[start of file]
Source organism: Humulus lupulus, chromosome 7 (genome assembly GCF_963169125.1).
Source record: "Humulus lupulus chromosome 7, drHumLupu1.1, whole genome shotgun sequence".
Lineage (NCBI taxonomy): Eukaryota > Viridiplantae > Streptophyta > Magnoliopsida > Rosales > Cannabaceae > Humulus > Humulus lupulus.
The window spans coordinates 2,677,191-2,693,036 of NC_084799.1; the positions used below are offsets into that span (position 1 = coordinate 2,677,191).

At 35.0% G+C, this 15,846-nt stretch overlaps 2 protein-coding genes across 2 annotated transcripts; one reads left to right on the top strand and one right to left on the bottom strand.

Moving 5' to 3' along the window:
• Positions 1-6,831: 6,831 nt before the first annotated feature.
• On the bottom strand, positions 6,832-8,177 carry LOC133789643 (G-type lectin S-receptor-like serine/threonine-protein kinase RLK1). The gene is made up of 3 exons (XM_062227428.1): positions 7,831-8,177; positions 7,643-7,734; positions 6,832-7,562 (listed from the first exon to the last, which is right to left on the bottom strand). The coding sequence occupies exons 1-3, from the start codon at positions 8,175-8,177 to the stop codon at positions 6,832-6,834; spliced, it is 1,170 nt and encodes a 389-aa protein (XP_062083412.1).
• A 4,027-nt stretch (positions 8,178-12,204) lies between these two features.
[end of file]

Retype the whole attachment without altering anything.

Source organism: Humulus lupulus, chromosome 7 (genome assembly GCF_963169125.1).
Source record: "Humulus lupulus chromosome 7, drHumLupu1.1, whole genome shotgun sequence".
Lineage (NCBI taxonomy): Eukaryota > Viridiplantae > Streptophyta > Magnoliopsida > Rosales > Cannabaceae > Humulus > Humulus lupulus.
The window spans coordinates 2,677,191-2,693,036 of NC_084799.1; the positions used below are offsets into that span (position 1 = coordinate 2,677,191).

At 35.0% G+C, this 15,846-nt stretch overlaps 2 protein-coding genes across 2 annotated transcripts; one reads left to right on the top strand and one right to left on the bottom strand.

Moving 5' to 3' along the window:
• Positions 1-6,831: 6,831 nt before the first annotated feature.
• On the bottom strand, positions 6,832-8,177 carry LOC133789643 (G-type lectin S-receptor-like serine/threonine-protein kinase RLK1). The gene is made up of 3 exons (XM_062227428.1): positions 7,831-8,177; positions 7,643-7,734; positions 6,832-7,562 (listed from the first exon to the last, which is right to left on the bottom strand). The coding sequence occupies exons 1-3, from the start codon at positions 8,175-8,177 to the stop codon at positions 6,832-6,834; spliced, it is 1,170 nt and encodes a 389-aa protein (XP_062083412.1).
• A 4,027-nt stretch (positions 8,178-12,204) lies between these two features.